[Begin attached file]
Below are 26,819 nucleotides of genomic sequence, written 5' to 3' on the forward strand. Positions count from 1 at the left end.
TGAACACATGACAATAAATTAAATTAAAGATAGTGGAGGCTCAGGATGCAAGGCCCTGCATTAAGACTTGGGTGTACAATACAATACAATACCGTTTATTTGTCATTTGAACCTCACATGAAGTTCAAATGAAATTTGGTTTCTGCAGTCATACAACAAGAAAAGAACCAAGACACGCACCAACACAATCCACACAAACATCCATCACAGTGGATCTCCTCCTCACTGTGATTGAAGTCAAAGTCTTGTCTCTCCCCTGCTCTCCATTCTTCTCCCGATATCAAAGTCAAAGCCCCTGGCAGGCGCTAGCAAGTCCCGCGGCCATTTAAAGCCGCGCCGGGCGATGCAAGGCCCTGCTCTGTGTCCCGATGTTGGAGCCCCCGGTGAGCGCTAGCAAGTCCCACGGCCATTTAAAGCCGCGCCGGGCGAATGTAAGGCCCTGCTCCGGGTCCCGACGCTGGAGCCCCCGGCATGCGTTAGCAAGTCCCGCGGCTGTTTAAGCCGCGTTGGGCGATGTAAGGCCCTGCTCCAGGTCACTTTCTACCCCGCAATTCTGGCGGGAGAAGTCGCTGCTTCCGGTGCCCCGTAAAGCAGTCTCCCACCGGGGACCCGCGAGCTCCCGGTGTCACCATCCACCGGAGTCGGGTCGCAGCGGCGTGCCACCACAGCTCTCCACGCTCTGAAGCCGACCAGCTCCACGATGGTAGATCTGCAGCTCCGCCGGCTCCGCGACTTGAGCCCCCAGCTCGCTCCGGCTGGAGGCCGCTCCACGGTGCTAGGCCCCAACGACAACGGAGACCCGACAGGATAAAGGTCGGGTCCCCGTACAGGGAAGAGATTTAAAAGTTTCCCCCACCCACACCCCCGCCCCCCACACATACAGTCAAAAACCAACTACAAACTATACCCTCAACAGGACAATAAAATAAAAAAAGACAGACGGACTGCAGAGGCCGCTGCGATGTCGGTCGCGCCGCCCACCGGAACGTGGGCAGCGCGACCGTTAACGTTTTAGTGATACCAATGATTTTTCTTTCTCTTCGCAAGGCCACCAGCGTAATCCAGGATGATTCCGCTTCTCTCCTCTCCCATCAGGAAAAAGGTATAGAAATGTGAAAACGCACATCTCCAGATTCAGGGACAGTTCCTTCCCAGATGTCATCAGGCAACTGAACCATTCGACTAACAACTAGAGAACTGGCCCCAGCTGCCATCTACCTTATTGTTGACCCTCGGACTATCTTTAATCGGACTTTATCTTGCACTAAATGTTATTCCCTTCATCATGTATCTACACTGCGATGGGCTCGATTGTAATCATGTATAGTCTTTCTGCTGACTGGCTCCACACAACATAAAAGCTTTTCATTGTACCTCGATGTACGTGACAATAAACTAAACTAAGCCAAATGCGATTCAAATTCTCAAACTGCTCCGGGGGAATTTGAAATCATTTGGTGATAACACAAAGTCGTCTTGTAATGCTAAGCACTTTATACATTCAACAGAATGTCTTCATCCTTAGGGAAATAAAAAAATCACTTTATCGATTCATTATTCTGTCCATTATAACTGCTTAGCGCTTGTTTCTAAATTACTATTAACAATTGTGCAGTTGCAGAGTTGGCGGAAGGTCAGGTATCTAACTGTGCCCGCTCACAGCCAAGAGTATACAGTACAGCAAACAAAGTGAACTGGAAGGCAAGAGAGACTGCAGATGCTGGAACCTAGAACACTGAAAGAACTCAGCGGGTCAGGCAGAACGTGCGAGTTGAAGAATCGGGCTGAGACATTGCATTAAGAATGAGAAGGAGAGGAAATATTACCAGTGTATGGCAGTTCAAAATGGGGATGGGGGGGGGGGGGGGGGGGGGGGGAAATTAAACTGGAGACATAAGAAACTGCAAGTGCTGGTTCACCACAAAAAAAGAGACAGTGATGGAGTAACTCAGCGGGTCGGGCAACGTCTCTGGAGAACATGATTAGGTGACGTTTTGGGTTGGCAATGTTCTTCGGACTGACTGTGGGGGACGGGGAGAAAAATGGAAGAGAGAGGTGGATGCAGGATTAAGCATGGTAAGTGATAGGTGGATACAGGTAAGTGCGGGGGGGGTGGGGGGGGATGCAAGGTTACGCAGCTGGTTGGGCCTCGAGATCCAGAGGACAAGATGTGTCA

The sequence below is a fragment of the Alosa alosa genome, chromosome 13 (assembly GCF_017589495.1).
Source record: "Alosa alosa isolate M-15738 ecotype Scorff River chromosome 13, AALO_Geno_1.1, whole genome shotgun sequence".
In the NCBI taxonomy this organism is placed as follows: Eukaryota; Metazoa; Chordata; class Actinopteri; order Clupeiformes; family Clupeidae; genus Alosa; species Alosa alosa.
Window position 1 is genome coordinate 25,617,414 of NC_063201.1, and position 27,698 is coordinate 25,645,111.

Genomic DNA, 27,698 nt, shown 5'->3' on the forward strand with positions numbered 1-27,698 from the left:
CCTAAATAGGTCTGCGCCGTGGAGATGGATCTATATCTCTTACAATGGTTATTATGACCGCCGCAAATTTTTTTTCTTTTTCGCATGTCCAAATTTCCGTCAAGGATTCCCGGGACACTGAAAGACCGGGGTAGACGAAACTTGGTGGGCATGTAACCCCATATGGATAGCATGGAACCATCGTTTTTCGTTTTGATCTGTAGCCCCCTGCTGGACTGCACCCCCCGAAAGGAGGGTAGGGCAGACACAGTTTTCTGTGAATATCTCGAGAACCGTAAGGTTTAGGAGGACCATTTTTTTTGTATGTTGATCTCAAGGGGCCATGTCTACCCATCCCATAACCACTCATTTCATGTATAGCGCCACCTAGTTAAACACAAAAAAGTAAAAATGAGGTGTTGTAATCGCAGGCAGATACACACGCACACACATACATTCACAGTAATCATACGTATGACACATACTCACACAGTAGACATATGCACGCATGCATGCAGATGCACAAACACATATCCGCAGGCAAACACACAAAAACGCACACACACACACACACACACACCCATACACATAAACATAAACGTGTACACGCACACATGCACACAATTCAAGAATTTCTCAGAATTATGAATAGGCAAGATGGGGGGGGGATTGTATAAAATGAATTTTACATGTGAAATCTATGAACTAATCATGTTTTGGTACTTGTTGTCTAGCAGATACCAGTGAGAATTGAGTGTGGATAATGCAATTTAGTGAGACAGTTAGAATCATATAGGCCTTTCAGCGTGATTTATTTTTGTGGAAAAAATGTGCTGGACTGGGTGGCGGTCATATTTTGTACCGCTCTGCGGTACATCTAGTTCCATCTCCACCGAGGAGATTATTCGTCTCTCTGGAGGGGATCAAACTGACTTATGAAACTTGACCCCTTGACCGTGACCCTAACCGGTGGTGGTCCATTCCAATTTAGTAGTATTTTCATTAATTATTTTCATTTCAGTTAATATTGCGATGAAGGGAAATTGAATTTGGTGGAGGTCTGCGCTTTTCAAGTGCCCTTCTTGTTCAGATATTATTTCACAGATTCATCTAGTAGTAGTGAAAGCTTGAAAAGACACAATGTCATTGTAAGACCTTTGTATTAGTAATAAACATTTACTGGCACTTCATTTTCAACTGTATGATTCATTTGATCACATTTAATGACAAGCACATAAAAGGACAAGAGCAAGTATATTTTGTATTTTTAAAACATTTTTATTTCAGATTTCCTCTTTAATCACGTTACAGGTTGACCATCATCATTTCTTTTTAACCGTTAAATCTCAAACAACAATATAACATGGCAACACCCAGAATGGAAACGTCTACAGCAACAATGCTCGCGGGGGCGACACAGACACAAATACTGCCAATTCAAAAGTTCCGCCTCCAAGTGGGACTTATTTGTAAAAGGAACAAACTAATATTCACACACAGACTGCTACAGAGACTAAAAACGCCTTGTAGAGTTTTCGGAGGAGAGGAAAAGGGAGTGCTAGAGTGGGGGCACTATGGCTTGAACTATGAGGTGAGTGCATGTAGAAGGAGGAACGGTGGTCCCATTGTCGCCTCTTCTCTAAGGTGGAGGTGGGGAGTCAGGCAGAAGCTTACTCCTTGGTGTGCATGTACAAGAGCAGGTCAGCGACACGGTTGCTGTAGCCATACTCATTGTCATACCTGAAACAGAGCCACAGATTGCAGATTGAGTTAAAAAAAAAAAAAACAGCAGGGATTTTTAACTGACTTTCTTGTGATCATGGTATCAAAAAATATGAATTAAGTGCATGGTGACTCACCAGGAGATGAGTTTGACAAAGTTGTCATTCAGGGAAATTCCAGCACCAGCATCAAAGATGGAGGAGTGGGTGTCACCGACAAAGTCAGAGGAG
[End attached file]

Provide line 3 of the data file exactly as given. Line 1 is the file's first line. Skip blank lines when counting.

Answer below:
The sequence below is a fragment of the Alosa alosa genome, chromosome 13 (assembly GCF_017589495.1).